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HIST 3394 - Mexican Expulsions in the U.S.

Search Tips

Not sure how to construct the right kind of search for finding specific eras, events, or people?  Try to focus your search on three keyword concepts:  Event, Text, and Topic.  See examples below.


KEYWORD
CONCEPTS

TIPS EXAMPLES
Event
  • Start with the general event, and then narrow it down to specifics (dates, locales, etc.)
  • Look for key people involved
  • United Farm Workers movement
  • California
  • 1960s
  • Cesar Chavez, Dolores Huerta
Text
  • Primary sources
  • Secondary sources
  • Letters, historical newpapers, Congressional publications (Historical newspapers,  Hispanic American newspapers, ProQuest Congressional)
  • Biographies, scholarly articles, historiography (Handbook of Latin American Studies, America: History & Life, JSTOR)
Topic Use a topic related to your central argument, such as:
  • Event(s)
  • Country
  • Religion
  • Politics
  • Economy or Trade
  • Exploration
  • Farm workers, braceros
  • Migrant worker protests
  • Catholic church
  • Immigration reform
  • Agriculture and harvesting
  • NAFTA, border control


Then, think about how you can combine your keywords using AND or OR.

So how does this translate?  Let's say you were writing a paper the origins of the immigration and deportation debate. Some of the searches you could try include:

  • "Cesar Chavez" AND "United Farm Workers"
  • "border control" AND "undocumented aliens"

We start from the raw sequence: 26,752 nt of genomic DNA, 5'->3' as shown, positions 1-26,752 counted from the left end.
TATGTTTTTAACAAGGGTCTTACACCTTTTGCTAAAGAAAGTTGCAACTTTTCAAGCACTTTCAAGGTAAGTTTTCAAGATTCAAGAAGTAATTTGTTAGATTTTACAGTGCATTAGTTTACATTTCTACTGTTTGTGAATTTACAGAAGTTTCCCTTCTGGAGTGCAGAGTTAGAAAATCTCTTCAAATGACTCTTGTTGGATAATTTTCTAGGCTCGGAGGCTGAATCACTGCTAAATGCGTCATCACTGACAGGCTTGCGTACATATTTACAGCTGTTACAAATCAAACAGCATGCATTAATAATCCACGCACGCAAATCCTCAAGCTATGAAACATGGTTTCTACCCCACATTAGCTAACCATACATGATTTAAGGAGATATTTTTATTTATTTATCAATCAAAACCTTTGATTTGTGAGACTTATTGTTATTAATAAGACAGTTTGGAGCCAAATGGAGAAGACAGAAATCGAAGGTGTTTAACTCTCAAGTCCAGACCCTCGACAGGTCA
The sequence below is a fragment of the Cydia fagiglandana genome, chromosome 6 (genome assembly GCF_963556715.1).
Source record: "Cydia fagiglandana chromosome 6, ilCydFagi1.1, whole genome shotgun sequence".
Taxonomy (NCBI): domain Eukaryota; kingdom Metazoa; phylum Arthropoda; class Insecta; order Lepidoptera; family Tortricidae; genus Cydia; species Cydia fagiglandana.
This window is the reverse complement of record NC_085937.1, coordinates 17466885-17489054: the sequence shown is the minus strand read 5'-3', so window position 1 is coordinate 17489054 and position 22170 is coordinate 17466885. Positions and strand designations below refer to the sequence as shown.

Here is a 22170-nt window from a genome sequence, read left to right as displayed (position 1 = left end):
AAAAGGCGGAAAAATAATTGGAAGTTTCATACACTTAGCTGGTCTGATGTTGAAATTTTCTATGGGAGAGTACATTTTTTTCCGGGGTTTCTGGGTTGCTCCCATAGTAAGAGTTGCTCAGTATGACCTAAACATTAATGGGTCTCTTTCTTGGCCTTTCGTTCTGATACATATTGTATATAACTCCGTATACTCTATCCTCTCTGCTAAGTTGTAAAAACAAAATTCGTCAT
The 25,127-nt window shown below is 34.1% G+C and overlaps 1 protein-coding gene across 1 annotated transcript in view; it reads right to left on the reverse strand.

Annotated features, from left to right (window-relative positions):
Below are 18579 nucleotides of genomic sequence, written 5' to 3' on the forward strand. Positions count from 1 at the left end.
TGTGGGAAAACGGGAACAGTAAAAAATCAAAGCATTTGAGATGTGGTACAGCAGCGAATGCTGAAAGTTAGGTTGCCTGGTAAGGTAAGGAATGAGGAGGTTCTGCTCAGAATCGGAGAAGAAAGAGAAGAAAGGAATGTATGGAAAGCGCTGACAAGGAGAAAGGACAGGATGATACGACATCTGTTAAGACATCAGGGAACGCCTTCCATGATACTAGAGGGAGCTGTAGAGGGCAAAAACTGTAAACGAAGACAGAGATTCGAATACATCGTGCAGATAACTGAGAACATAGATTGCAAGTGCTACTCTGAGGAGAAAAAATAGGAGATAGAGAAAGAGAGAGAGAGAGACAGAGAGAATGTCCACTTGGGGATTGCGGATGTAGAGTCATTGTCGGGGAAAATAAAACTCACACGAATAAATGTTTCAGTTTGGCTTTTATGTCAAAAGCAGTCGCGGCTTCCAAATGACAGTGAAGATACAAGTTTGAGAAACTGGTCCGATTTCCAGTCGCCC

Quotation Marks

Use these to limit your search to an exact phrase.

Example: "Bracero Program" limits your search to the topic. (**Try Googling your name, or your professor's name, with and without question marks around the name).

Truncation

You can use truncation to search for all the endings of a word in one search. Most search tools use the asterisk (*), but some use and exclamation point (!) or dollar sign ($). Check the help function if your search isn't working.

Example: deport* searches for deported, deportation, deportee, deportability, etc.

Combining Search Terms

In "Advanced Search," you can connect search terms the following ways:

AND - narrows your search results by looking for two (or more) keywords at the same time.
Example:  "mexico" AND "braceros" gets results that include both terms. Add a third term, for example, AND "deport*" to get even more specific results. (Note that "deport" has an asterisk - this gives you all variations of the word (see Truncation below).

OR - expands your search results by searching for more than one keyword at a time.
Example: "latino" OR "chicano" searches for results that include either term.

Tip: use ONE search term per search box.

Wildcard

A wildcard lets you search for different letters in a word. This can be useful to search for plurals and alternate spellings. A question mark is used in place of the letter.

Example: "wom?n" searches for "woman," "women," and "womyn."